Backlog of Social Security disability claims likely to grow

While Congress approved additional funding to help the Social Security Administration address a growing backlog of disability claims amid budget battles, experts say other steps are needed.

SSA's Office of Disability Adjudication and Review is struggling to tackle nearly 750,000 pending requests for disability hearings, and the agency as a whole is expecting the number of workers receiving retirement benefits to increase by 13 million over the next 10 years. More than 40 organizations petitioned House appropriators to provide SSA the funds to deal with its growing burden.

"Citizens will be contacting SSA at a time when the agency is closing an increasing number of its field offices because it does not have the funding necessary to keep the offices adequately staffed and the doors open," the petition stated.

Congress eventually gave SSA an additional $150 million over the president's requested $9.6 billion to deal with administrative expenses. This increase, a feat in this year's particularly contentious appropriations environment, will help the agency slow the backlog, but experts say it won't fix the problem overnight.

"One year of an increase in funding over the president's budget request after seven years of underfunding is not going to stop the problem," said Jessica Klement, government affairs director for the Federal Managers Association. "But you can do what you can do with $150 million. It's not going to be perfect, but it will help."

Jim Allsup, a disability claims expert and president of Allsup Inc., a company on Belleville, Ill., that helps people file claims, is urging SSA to give applicants options. Allsup said his company has seen a 168 percent increase in business during the last five years as a result of the exploding backlog.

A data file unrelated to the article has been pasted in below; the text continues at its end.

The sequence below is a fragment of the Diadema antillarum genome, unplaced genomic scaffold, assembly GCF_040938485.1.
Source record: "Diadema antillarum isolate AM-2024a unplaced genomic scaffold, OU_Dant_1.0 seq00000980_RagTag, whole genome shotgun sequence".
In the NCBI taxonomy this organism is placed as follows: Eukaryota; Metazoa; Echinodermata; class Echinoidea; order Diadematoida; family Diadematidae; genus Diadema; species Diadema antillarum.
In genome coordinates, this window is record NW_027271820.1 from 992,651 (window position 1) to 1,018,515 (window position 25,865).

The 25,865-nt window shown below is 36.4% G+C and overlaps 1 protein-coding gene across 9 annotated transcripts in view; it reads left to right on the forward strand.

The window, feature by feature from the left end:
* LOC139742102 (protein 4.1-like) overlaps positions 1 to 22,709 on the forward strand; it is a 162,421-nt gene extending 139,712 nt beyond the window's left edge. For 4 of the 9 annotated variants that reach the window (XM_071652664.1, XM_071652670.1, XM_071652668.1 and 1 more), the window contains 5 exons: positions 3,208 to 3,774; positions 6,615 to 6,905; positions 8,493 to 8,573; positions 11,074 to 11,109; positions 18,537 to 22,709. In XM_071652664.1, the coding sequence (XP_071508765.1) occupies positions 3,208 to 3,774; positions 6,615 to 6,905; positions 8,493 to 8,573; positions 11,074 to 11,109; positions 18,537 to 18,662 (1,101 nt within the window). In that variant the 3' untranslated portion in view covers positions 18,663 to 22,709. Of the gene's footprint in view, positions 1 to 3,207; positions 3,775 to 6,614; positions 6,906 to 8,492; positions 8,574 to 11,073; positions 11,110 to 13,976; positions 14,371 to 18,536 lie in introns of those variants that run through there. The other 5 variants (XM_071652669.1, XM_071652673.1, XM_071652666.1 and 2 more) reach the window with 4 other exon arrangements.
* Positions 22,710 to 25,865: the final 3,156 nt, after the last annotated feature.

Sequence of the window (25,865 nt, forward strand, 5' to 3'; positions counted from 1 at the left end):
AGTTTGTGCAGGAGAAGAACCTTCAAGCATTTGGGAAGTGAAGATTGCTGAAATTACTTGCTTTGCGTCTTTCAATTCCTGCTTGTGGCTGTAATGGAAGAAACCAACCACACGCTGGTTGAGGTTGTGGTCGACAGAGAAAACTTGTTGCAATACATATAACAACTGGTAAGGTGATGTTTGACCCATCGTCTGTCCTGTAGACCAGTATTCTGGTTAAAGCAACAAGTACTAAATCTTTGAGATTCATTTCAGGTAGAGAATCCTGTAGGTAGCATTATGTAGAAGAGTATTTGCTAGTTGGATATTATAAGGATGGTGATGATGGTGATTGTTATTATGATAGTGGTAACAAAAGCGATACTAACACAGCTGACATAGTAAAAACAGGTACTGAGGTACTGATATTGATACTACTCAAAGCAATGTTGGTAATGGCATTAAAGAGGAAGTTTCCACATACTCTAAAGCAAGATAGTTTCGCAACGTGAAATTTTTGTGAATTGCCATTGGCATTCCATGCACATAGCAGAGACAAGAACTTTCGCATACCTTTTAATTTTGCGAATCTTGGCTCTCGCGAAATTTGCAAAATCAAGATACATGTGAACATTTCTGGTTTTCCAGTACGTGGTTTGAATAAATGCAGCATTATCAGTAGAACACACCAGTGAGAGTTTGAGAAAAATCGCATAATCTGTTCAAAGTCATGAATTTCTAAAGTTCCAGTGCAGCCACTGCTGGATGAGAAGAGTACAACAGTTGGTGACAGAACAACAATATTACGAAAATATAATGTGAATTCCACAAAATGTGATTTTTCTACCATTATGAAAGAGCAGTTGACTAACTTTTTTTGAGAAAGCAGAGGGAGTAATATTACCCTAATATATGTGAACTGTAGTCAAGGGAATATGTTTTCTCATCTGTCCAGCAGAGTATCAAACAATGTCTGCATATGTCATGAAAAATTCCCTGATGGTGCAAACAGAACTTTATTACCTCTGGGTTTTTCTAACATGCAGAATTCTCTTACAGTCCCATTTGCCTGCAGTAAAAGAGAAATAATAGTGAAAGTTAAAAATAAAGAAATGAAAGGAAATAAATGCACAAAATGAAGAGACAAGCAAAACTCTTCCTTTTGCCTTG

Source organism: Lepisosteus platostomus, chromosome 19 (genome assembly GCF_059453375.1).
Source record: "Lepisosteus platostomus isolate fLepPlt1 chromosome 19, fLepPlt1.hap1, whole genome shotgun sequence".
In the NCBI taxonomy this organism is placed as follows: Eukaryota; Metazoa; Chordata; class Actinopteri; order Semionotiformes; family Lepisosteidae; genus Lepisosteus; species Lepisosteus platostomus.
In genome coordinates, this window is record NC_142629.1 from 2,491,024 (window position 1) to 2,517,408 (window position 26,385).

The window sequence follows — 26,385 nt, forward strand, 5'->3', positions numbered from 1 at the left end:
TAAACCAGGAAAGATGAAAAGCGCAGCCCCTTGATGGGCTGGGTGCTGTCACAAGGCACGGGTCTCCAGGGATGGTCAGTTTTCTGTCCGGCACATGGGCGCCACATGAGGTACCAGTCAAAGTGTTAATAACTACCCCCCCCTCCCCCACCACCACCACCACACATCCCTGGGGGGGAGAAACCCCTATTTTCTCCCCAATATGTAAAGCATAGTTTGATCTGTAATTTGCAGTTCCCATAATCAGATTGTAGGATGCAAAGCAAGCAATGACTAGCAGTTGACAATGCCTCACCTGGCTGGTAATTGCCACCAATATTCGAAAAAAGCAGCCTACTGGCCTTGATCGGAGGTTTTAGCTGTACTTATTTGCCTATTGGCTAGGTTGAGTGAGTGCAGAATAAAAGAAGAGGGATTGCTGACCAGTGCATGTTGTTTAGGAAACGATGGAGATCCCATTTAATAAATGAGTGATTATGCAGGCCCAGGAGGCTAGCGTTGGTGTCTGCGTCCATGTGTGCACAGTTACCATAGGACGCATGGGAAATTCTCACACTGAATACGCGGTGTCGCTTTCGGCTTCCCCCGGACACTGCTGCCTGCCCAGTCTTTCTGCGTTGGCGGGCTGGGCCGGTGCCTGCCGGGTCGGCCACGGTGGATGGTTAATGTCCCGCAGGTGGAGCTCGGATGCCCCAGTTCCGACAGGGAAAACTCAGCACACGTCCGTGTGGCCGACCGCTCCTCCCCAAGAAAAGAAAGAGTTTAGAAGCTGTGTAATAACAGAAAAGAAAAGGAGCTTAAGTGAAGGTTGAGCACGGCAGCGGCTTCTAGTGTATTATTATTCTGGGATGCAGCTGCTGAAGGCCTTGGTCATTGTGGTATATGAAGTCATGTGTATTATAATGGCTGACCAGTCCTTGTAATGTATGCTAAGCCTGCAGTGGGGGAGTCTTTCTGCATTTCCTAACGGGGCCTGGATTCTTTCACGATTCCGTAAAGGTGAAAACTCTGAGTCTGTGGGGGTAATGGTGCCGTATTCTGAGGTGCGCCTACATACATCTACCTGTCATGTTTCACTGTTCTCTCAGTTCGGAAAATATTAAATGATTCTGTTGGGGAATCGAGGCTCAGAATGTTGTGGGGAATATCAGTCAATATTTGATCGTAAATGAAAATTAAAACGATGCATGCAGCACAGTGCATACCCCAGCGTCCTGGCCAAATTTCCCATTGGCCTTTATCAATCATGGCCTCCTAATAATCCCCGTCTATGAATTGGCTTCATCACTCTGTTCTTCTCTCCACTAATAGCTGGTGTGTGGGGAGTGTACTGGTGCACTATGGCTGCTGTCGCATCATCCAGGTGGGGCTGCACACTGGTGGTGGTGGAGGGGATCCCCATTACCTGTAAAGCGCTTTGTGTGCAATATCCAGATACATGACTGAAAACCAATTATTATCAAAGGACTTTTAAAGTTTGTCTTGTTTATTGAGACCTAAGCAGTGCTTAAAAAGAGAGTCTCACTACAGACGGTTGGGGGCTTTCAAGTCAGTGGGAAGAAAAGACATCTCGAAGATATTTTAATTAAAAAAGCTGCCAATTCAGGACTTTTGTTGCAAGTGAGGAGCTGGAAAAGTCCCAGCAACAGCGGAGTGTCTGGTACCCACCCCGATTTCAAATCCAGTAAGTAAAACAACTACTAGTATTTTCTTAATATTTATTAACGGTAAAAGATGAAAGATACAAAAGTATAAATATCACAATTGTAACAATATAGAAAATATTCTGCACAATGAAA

"This is a complicated process and individuals who apply for benefits without representation are more likely to have their claims denied," said Jim Allsup, president and chief executive officer.

On Wednesday, the company issued a list of the top 10 tips for claims applicants to break through the backlog; the list included everything from checking eligibility to preparing an accurate and full medical record to meeting deadlines.

"The tips were exactly what we would recommend for people filing for benefits and, in essence, what the Social Security Administration would recommend," Klement said. She noted that one of the primary reasons applicants encounter long wait times is they have submitted outdated medical records and the SSA has to wait for more complete records.

Klement says the backlog cannot be eliminated entirely, and the goal is to minimize it so applicants do not wait hundreds of days for a ruling. Current wait times for an applicant filing an appeal after an initial claim has been denied average 524 days.

"Any dent you can make in that is a success," she noted.

Stay up-to-date with federal news alerts and analysis — Sign up for GovExec's email newsletters.
Close [ x ] More from GovExec

Thank you for subscribing to newsletters from